This is the norm for the teaching industry. When it comes to Sunday School, however, please remember this is a whole different ball game. Some parents' attitudes almost suggest that Sunday School teachers are being paid to ensure their children are saved. I'm not sure exactly why, since I've never been offered any money, but there it is. (That was a joke, by the way, if you weren't sure.)
We want them to come to faith, as earnestly as you do. We struggle to do our best teaching them and nurturing them despite multiple challenges and many ineptitudes of our own. With this common goal, parents and Sunday School teachers should be working together, joyfully, with mutual respect and appreciation. You are our partners, not our clients or consumers. We are not service providers--we are simply trying to serve God.
Would you feel equipped to teach other people's children about God? (who does?) So help us, when we struggle, and be kind, remembering that we share a common goal.
4. Pray for them. The kids, and the teachers. Too often people take the Sunday School ministry for granted. If it's struggling, they complain and often blame it on the teachers. If it's doing well, they forget to pray for it and assume everything will continue status quo because of the teacher's capability. Remember that even though the children may be young, it is just as important to pray for the Spirit to start moving and changing their hearts. It is just as important to pray for the Spirit to guide and enable the Sunday School teacher with wisdom, just as we always pray for the pastors and Bible study teachers.
I am always touched and encouraged when people--regardless of whether they have kids in Sunday School, or have kids at all--remember to pray for the Sunday School ministry during prayer meetings, because it is easy to be overlooked, especially if you're not personally involved in it.
5. Encourage them. Tell them when your child tells you excitedly about a lesson they learnt, or seems to be remembering and applying what they learn. Too often, parents get used to Sunday School teachers as Sunday babysitters, or assume that their children are in good hands without needing any of their intervention--until they suddenly get worried about something and are up in arms. Sometimes this can be discouraging; complete silence from the parents/other members for months (except complaints.) It is hugely encouraging when parents come up to you to tell you what happened at home, how their child told them about what they learnt, or when the topic you taught was relevant to something the child faced at school. It shows us that what we teach during that one hour on Sundays actually resurfaced during the rest of the week, and reminds us that we are working alongside in nurturing the children--you at home, us in Sunday School.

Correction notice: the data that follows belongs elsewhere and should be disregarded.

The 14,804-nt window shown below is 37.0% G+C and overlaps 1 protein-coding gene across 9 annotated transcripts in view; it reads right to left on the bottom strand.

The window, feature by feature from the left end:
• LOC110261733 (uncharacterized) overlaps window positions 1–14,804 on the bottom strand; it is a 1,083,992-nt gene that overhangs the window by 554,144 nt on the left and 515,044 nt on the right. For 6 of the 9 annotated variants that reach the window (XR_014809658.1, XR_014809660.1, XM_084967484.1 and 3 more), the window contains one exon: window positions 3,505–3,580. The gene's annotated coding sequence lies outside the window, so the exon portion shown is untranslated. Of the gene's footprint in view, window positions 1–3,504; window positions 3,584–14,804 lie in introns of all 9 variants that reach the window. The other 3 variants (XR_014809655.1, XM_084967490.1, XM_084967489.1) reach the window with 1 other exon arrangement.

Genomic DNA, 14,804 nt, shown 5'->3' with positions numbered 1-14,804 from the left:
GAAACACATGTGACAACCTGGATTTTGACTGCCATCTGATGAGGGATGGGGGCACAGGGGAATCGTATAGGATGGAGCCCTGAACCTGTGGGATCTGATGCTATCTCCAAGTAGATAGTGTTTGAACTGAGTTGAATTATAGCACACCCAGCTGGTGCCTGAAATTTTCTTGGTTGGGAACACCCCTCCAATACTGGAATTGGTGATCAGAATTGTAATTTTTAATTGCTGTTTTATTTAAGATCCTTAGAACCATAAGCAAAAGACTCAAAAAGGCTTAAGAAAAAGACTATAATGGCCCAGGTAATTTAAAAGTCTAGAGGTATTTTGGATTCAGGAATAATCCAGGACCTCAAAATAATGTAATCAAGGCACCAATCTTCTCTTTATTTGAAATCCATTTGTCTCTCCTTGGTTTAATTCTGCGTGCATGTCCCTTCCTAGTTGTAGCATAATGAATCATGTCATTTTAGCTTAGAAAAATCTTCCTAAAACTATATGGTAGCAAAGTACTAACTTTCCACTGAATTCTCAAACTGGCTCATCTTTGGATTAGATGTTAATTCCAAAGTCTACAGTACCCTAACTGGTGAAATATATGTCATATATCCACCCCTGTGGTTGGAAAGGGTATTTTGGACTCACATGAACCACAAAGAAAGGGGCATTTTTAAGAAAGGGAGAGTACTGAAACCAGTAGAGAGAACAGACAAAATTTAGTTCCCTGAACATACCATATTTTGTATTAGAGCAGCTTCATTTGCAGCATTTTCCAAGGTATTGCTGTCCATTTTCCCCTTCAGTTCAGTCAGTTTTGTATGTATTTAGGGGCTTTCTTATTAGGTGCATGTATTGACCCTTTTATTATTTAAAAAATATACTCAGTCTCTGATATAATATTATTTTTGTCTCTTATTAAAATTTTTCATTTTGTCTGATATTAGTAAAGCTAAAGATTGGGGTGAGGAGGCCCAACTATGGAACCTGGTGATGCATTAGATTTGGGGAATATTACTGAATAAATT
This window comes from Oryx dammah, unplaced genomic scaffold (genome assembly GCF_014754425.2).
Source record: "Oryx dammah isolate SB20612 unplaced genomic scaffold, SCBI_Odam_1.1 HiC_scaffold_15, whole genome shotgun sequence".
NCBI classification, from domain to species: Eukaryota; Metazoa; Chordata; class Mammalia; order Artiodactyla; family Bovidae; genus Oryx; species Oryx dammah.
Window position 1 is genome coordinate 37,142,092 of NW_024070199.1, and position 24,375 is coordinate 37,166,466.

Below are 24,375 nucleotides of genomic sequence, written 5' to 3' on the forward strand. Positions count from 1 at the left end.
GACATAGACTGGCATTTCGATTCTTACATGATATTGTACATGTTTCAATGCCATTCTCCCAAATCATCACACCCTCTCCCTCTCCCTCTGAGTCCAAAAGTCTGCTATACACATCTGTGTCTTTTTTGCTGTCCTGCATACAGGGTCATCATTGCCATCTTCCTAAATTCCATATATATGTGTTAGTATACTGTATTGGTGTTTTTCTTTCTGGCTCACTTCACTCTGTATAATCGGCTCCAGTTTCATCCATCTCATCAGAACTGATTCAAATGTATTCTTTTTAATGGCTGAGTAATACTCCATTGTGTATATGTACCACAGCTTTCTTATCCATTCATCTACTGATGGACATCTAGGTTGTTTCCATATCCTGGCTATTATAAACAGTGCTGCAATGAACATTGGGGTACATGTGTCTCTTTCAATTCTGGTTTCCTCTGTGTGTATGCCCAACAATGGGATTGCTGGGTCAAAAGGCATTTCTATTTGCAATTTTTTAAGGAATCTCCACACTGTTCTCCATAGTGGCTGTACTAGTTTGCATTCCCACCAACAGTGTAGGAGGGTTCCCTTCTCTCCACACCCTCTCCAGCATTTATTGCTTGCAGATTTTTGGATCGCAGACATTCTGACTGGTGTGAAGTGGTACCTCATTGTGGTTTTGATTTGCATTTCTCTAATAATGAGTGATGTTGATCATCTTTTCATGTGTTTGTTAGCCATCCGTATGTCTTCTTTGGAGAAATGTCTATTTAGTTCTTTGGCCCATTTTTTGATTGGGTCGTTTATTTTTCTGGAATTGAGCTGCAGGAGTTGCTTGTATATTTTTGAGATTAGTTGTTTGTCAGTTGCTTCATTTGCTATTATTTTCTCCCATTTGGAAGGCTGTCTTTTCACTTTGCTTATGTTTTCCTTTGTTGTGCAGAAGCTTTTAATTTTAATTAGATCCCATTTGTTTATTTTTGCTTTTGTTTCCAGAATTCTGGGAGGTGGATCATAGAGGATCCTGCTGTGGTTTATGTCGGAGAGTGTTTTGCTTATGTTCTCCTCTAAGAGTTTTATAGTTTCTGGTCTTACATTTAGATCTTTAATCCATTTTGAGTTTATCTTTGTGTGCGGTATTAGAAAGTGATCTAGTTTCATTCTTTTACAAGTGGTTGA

Or when other people in church encourage us that the children seem happy and engaged with their Sunday School, and ask how they can help.
I have wonderful people in my church who, without actually being the parents of kids or personally involved in the Sunday School work, never fail to offer their help for Sunday School outings and events, take initiative to pray for it, ask me how the work is going and what challenges I face, and pass me materials/resources for it. One sister often gives stationery, sweets, or other small items to distribute or use as prizes/gifts, for example. Another collected a copy of the chords for Christian children's songs for me in case they might be useful. Some offer to help send and pick up the children for Sunday School events if their parents are busy.
The Sunday School ministry is not just something "for kids," "for parents of kids," "for people who like kids/have a gift for working with kids."
But I'll save that for another post.
a small voice
Ci thinks some of God's greatest blessings to mankind are